John Wesley has been claimed by so many different heirs and used to so many and varied ends that it is refreshing to have someone like Hal Knight come along and point us back to the source. John Wesley: Optimist of Grace, his new entry in the Cascade Companions series designed for nonspecialist readers, comes along just as the United Methodist Church is wrestling with what it means to be faithful to Wesleyan tradition in the 21st century. Knight, who is a professor of Wesleyan Studies at St. Paul School of Theology in Kansas City, is not going to take sides in that conversation, but he is going to point out why Wesley still matters.
In 10 brief chapters and a conclusion, Knight offers a biography of Wesley that is oriented toward his developing thought in relation to other movements of the 18th century, particularly Moravian and Calvinist strains. Knight traces Wesley from his early (and lifelong) understanding of salvation as holiness of heart and life to his 1738 discovery of the knowledge of God’s love as gift and power, which became the engine of his later work.
We go with John and his brother, Charles, to Georgia. We travel with him to Bavaria to learn from the Moravians. And we glimpse his extraordinary ministry of preaching and writing throughout Britain. But Knight keeps the focus on the controversies that fired him, the sermons and writings that revealed his deepening theology, and the Methodist apparatus he developed to support that theology.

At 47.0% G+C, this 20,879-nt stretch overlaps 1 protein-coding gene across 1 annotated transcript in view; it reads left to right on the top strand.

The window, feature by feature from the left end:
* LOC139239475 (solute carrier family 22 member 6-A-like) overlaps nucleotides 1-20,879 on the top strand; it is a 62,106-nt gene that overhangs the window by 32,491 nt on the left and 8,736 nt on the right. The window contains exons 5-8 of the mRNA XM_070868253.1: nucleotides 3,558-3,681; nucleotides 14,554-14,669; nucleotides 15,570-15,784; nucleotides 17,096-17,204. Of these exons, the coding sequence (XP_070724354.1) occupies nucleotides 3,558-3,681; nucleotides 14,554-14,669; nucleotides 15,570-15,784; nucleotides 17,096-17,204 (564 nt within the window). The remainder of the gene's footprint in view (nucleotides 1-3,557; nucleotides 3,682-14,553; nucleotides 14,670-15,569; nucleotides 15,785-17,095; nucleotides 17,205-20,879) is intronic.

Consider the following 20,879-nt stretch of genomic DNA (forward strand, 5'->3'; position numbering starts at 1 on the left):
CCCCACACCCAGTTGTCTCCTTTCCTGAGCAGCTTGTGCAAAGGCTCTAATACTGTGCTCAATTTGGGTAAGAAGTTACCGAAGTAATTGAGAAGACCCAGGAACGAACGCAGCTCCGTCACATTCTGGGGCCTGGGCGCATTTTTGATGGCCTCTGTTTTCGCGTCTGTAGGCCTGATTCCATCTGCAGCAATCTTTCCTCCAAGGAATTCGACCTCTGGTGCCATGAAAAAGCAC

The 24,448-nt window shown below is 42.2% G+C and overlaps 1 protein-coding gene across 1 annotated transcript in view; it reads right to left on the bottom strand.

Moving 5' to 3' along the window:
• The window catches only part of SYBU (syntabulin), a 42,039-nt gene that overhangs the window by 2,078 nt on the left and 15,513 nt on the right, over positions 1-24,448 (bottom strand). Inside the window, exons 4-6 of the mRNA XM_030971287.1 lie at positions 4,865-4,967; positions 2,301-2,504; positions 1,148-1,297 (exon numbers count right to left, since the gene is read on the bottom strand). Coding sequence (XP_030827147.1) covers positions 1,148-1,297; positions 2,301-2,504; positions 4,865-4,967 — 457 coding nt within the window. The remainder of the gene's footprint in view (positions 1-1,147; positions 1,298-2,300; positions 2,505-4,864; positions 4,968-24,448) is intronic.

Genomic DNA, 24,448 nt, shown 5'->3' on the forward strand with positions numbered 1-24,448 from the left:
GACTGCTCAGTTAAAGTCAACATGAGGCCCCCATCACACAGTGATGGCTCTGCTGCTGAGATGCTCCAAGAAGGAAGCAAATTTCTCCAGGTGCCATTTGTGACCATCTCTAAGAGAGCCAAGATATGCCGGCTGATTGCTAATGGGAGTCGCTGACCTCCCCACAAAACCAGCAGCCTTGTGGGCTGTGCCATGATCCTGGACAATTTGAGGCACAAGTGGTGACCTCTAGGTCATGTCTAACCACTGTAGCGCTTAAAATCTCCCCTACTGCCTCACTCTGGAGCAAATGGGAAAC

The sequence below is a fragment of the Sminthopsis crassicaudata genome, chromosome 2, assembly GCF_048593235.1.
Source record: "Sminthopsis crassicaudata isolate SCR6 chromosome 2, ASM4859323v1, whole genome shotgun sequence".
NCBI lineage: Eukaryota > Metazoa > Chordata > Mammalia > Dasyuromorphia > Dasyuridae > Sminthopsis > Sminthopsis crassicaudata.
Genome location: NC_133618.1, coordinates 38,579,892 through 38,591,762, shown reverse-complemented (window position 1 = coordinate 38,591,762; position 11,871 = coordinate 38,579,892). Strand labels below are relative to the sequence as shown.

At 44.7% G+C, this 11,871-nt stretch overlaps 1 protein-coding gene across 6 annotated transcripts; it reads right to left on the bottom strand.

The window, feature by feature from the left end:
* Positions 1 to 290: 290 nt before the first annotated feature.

The Wesley that emerges is not the rigorous obsessive we sometimes imagine from his journals, but a man truly fired by a notion of God’s love. Wesley, in Knight’s telling, even has a warmth that keeps him in relationship with others, like George Whitfield, who could have been styled fierce opponents.
In the end, Knight chooses to highlight how Wesley could challenge Americans of our day. In opposition to those who think that Christian salvation “is solely about our post-mortem destiny,” Wesley insists “it is about receiving a new life in the present, one that lasts through all eternity.” (141) American spirituality, so prone to the belief that “there is a wonderful self inside of us waiting to be actualized,” could use a dose of Wesley’s realism about the human condition and the way “salvation comes from outside of ourselves, as a free gift of God, given through the cross of Jesus Christ and actualized in our lives by the Holy Spirit.” (142) And Wesley’s focus on the need for accountable community and spiritual discipline could upend “the pervasive privatization of religion in American culture.” (143)
Talking about these things is a much better goal than trying to draw Wesley into the denominational anxieties of the largest Methodist body that traces back to him. Wherever the UMC goes, it will need to come back to Wesley’s genius if it is once again to be about “spreading scriptural holiness throughout the land.” That holiness is an appealing goal in Knight’s retelling. And the book itself whets one’s appetite to know what has been and what will be.
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